Skip to main content

CRC Responds to Charlottesville Tragedy

August 16, 2017
A special service was held at Madison Square Christian Reformed Church in Grand Rapids, Mich.

A special service was held at Madison Square Christian Reformed Church in Grand Rapids, Mich.

The Banner and Shannon Jammal-Hollemans

"God calls us to pray and to teach one another. But it is not enough that we pray about it. It is not enough that we teach. It's time to serve." These words by Rev. Ricardo Tavarez of En Vivo Christian Reformed Church in Grand Rapids, Mich., were just some of several that called people to action on a warm, summer evening Aug. 14.

Tavarez was responding to the horrific events that took place in Charlottesville, Va., last previous weekend when groups of white supremacists gathered in Charlottesville for a “Unite the Right” rally Saturday.

It was one of the largest white supremacist events in recent U.S. history and, on the day of the rally, attendees bearing torches and chanting racist slogans clashed with people attending a counter-protest. Violence erupted, including the deliberate crash of a vehicle into a crowd of people. The crash killed a young woman and injured more than 35 people. Two police officers also died in a helicopter crash while trying to support law enforcement on the ground.

In the wake of this tragedy, several Christian Reformed churches and staff members felt called to respond.

Rev. Kate VanNoord Kooyman, a pastor who works in the CRC Office of Social Justice, posted a prayer on her personal Facebook page that was shared 112 times and used by several CRC churches in their Sunday-morning services.

Mary DeJager, a CRC member and a parent of a student at the University of Virginia, wrote a reflection that she shared with other university parents in Charlottesville.

Shiao Chong, editor of The Banner, the Christian Reformed Church’s magazine, wrote a column calling Christians to actively speak and act out against racism.

Colin P. Watson, director of ministries and administration for the CRCNA, wrote a statement on Charlottesville, saying, among other things:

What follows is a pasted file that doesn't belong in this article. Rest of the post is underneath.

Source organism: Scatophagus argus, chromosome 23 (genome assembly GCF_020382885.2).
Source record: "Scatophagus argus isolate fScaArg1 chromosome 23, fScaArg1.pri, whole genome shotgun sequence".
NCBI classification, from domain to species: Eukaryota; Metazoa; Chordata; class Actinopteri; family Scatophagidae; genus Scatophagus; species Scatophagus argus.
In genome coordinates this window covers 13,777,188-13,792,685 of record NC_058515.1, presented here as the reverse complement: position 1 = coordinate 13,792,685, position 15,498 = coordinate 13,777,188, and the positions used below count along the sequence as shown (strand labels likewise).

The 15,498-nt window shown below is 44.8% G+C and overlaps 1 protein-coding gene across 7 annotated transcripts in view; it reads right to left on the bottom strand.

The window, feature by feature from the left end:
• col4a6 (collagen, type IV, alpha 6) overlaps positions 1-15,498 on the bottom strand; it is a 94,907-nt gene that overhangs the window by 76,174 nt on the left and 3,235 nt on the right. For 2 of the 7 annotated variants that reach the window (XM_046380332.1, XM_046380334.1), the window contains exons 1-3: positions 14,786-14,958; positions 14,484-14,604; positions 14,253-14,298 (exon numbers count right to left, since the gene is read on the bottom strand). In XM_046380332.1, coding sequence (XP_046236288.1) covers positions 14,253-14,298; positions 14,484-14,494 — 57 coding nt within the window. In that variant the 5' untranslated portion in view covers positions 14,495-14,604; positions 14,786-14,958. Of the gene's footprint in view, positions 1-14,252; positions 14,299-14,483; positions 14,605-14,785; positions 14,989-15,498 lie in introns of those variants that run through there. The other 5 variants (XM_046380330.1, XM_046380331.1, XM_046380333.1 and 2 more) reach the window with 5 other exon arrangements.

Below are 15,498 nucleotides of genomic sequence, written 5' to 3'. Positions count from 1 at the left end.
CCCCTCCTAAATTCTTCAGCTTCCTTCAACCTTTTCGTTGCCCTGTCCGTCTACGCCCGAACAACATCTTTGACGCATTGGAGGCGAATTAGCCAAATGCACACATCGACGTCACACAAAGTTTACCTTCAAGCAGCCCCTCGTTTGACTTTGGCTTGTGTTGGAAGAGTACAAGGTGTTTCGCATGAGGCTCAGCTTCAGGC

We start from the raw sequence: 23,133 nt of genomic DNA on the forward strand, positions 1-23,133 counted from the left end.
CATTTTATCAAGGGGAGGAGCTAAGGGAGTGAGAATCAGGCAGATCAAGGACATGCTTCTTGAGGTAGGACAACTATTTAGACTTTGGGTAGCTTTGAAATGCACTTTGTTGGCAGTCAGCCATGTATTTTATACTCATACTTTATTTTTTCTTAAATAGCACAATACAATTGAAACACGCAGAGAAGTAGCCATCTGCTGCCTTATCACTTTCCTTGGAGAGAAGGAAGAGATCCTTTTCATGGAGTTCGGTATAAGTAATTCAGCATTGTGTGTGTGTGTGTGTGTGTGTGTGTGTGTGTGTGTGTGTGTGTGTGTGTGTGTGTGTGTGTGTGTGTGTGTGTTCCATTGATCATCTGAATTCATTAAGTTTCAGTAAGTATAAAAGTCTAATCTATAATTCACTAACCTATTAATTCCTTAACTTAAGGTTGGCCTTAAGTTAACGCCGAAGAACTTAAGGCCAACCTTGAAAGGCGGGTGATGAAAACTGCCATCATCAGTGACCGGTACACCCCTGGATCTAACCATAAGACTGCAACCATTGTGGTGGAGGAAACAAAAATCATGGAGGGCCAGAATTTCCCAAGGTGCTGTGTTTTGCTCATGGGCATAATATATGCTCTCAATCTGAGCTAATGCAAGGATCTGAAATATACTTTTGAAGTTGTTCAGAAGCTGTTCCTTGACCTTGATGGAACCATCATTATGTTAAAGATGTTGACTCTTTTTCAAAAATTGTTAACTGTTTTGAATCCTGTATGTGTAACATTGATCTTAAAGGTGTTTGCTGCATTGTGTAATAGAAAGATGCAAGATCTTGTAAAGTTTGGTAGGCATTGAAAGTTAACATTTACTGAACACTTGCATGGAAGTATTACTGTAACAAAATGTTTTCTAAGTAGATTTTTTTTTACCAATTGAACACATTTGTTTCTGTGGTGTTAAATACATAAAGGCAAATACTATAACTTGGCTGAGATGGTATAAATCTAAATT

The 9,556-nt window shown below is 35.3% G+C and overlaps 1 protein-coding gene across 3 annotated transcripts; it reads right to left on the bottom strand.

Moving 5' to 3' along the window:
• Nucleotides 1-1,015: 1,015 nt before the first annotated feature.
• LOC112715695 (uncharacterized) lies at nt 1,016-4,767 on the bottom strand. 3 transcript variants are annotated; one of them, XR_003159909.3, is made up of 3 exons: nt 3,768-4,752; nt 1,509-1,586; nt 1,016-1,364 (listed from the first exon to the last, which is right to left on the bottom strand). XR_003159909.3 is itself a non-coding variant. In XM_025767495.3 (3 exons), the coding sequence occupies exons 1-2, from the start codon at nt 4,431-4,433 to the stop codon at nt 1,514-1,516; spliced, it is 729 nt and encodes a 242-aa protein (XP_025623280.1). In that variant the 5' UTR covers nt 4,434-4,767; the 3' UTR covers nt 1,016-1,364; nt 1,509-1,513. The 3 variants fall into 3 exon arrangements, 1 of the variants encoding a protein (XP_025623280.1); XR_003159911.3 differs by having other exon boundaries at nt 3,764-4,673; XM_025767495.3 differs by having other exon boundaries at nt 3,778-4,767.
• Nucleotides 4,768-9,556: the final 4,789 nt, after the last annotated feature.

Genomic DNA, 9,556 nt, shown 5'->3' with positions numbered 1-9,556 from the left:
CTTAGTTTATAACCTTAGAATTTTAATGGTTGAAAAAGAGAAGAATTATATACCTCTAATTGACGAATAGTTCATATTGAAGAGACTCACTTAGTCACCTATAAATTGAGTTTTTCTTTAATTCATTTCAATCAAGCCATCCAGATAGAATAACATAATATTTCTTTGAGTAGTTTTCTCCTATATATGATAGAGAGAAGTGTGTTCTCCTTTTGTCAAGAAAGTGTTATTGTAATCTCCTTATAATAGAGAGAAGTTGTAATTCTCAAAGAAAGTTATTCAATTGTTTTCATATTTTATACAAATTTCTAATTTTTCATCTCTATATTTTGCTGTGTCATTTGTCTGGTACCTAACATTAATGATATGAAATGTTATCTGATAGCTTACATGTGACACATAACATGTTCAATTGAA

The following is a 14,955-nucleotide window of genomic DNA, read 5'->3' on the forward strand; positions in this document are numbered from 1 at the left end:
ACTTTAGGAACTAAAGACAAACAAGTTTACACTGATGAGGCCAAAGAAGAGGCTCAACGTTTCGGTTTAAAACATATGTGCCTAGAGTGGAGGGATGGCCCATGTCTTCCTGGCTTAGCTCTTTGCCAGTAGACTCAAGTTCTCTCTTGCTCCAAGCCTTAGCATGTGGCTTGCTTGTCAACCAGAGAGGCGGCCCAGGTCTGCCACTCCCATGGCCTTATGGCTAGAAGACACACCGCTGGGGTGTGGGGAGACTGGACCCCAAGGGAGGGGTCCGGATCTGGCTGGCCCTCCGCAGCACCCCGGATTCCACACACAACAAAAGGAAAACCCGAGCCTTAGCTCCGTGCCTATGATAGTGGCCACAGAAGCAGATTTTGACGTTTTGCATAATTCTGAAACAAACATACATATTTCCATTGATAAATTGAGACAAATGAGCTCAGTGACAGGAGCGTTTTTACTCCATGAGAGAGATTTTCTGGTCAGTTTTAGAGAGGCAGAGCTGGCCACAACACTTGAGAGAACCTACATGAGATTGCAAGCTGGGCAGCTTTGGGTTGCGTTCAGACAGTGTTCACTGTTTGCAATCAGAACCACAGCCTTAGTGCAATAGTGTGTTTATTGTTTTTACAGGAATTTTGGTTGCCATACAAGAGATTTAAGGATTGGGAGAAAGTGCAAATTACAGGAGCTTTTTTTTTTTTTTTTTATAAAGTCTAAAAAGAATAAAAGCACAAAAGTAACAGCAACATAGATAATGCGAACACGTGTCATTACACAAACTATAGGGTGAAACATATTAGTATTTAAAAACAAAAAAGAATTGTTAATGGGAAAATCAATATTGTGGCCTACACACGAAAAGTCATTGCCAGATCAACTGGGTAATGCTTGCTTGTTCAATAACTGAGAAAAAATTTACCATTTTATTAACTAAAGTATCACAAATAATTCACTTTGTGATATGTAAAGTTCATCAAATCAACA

We are called . . .

  • to love each other as we love ourselves.
  • to not speak evil of each other, because words have consequences.
  • to speak up for our brothers and sisters, who are poor, needy or in pain; being a good Samaritan is a command.
  • to pray for our leaders, that they will lead in accordance with God’s will.
  • to pray for and love our enemies, difficult though it may be; this is also God’s command.
  • to do justice, love mercy, and walk humbly with our God (Mic. 6:8).

And in Grand Rapids, Mich., Madison Square Christian Reformed Church decided to host a prayer service on Monday evening and invited churches across the city to join. More than 200 people attended, including several families with young children. They represented more than 20 different congregations from several denominations. All were united in their commitment to grieving the violence, lamenting racism, lifting up prayers, and being inspired to take action.

“The gathering felt like a family reunion,” said Rev. Shannon Jammal-Hollemans, who works for the CRC Office of Race Relations, reflecting on the spirit of unity at the event.

A poignant moment for her was the time set aside to pray for hate groups in Michigan. “Rev. Joy Bonnema [of Madison CRC, North campus] led us in a tearful time of prayer for the kinds of conversion experiences that Paul had,” said Jammal-Hollemans.

During the service, Tavarez offered a message based on John 13:1-17, and  prayers were offered by Grand Rapids City Commissioner Joe Jones, Michigan State Representative David LaGrand, Michigan State Representative Winnie Brinks, and others.

"How long, O Lord?” Rev. Reggie Smith, director of the CRC offices of Race Relations and Social Justice, questioned in prayer. Like others present, he lamented the history of racism, violence, and injustice in the country.

But he also resolved that there is something that Christians can do: "We will trust in the Lord, who has called us to go beyond 11 o'clock on Sunday."

To assist with that type of “go beyond” service, the offices of Race Relations and Social Justice suggest several resources to help churches respond in the wake of the Charlottesville tragedy: